New Delhi: The countdown to India's general election began Friday with the BJP declaring Gujarat Chief Minister Narendra Modi as its prime ministerial candidate despite party patriarch L.K. Advani's opposition. A confident Modi pledged to lead the BJP to victory in 2014.
The Bharatiya Janata Party's decision, expected since Modi was named the election campaign chief in June also against Advani's wishes, triggered a wave of euphoria in the main opposition party that has been out of power since stunningly losing the 2004 Lok Sabha battle.
The Congress spoke in different voices. While spokesperson Renuka Chowdhury called it "an internal affair" of BJP, Law Minister Kapil Sibal was sarcastic: "If BJP wants to celebrate an early Diwali, let them."
The Congress is unlikely to name a prime ministerial candidate though there is clamour within to pick Rahul Gandhi, the party vice president and son of Congress chief Sonia Gandhi.
There were joyous scenes at the BJP headquarters here as the 62-year-old Modi drove in to attend a meeting of the parliamentary board which decided to name him its general. More celebrations took place later too.
BJP president Rajnath Singh made the formal announcement at a media conference, and Modi pledged to do everything to ensure that the BJP again got to rule the world's largest democracy.
"I promise that in the 2014 election, the BJP will emerge victorious," said Modi, dressed in a lemon green buttoned-up traditional kurta, flanked by senior colleagues, the only absentee being former mentor Advani.
"For this, the party will work hard and we will leave no stone unturned," said Modi after accepting sweets, bouquets and garlands. "I am sure people from Kashmir to Kanyakumari will vote for the (BJP)."
The Friday announcement came after days of drama during which Rajnath Singh tried his best to persuade those who ranged against Modi to fall in line. He succeeded -- except in Advani's case.
Advani not only stayed away from the parliamentary board meeting but wrote -- a la June -- a stinging letter to Rajnath Singh voicing displeasure over the latter's style of functioning -- an obvious reference to the way the party president goaded others to come on board the Modi decision.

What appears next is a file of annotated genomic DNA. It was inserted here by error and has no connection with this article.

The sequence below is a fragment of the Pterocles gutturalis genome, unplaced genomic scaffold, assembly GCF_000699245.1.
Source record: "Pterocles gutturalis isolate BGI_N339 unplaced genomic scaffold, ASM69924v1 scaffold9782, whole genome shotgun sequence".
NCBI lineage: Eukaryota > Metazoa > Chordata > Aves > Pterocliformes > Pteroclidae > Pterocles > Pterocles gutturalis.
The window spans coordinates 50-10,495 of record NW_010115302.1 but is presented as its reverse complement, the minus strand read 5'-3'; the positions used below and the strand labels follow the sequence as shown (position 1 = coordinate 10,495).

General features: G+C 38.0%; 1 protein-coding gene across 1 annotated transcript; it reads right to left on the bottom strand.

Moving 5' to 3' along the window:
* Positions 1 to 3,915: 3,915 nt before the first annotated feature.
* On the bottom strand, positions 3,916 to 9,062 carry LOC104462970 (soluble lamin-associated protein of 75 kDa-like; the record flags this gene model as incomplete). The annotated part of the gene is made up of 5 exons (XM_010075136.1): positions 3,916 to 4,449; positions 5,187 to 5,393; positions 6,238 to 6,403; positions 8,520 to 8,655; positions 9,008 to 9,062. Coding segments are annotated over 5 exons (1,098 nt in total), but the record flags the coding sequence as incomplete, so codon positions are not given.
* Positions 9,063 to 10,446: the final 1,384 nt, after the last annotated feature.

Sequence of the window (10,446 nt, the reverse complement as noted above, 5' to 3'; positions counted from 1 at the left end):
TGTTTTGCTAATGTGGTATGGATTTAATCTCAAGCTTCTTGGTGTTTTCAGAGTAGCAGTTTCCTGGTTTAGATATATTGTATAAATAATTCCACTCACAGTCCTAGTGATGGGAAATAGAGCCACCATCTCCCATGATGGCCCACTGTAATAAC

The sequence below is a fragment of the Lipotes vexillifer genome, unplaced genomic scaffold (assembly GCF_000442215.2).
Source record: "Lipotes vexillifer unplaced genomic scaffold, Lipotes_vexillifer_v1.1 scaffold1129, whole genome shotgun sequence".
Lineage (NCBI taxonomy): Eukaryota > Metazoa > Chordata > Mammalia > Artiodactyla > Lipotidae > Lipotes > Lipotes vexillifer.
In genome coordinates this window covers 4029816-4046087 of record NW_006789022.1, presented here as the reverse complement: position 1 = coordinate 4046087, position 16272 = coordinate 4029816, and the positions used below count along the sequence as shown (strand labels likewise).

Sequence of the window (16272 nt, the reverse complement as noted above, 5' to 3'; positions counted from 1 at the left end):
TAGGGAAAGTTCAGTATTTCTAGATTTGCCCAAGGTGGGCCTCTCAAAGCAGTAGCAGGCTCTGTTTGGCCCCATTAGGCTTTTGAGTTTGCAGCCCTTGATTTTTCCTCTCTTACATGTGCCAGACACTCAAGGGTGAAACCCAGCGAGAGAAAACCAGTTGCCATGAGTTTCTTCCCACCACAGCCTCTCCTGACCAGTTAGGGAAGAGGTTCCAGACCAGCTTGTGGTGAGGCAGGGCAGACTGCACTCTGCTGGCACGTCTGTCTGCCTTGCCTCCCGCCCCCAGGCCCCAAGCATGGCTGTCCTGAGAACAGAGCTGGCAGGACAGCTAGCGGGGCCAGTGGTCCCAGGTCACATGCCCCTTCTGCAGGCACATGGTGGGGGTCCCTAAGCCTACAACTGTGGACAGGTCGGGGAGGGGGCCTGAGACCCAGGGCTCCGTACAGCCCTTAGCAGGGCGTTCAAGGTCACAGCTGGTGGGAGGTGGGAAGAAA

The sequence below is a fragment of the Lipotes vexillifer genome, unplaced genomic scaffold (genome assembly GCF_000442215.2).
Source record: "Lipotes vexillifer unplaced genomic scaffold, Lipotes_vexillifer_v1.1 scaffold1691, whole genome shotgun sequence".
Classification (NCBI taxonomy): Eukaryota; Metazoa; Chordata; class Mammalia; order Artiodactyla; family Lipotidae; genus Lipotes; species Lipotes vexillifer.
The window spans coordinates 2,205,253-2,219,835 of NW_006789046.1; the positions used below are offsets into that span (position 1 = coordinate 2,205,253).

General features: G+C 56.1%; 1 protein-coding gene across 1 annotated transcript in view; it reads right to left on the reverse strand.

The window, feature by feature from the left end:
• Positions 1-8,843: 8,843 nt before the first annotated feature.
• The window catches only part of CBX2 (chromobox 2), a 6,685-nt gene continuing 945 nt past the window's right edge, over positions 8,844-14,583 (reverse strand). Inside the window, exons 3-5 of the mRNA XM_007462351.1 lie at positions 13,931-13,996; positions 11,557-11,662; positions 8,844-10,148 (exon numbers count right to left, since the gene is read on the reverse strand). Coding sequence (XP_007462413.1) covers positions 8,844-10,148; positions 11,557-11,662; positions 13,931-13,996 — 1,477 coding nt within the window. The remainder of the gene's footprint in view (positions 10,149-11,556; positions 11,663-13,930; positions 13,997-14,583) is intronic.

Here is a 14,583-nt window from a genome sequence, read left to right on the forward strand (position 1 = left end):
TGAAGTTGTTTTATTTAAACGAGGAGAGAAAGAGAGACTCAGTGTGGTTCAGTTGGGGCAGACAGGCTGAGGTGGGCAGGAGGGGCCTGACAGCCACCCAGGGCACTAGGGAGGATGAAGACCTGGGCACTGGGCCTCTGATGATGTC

The BJP decision on Modi -- widely seen as a divisive figure despite enjoying mass support -- became public knowledge Friday afternoon through Shiv Sena leader Uddhav Thackeray, who was one of the two key allies Rajnath Singh telephoned seeking their support.
"The decision ... is in tune with the mood of the people," Thackeray said.
A political pundit aligned with the BJP hailed Friday's decision.
"This will make a huge difference to the BJP," G.V.L. Narasimha Rao told IANS. "Across the country, there is a very, very strong wave in support of Modi, even among non-traditional BJP supporters."
Like in the case of the now ailing Atal Bihari Vajpayee and later Advani, Modi's personal popularity exceeded that of the party, Rao said.
"While the BJP got just about 18 percent of the votes in the last Lok Sabha election, Modi currently enjoys the support of more than 40 percent of voters. That will make all the difference," he said.
"This means that there is a huge mass which will vote for the BJP only if Modi leads the party. This is particularly true in critical states such as Uttar Pradesh and Bihar."
Modi, who once sold tea in a railway station in Gujarat, said it was a matter of pride that the BJP had catapulted him -- despite his origin from "a humble family" -- as the prime ministerial candidate.
In his four-minute speech in Hindi, Modi paid tributes to Vajpayee and Advani. In an attempt to buy peace, Modi later drove to Advani's residence but details of what they discussed were not available.
"We have always announced prime ministerial candidates... Seeing the national mood, we have decided that Narendra Modi will be our PM candidate in the Lok Sabha election," Rajnath Singh said.
Reactions on Modi poured in from across the country. DMK chief M. Karunandhi spoke out against him while former BJP leader B.S. Yeddyurappa hinted he might return to the party fold.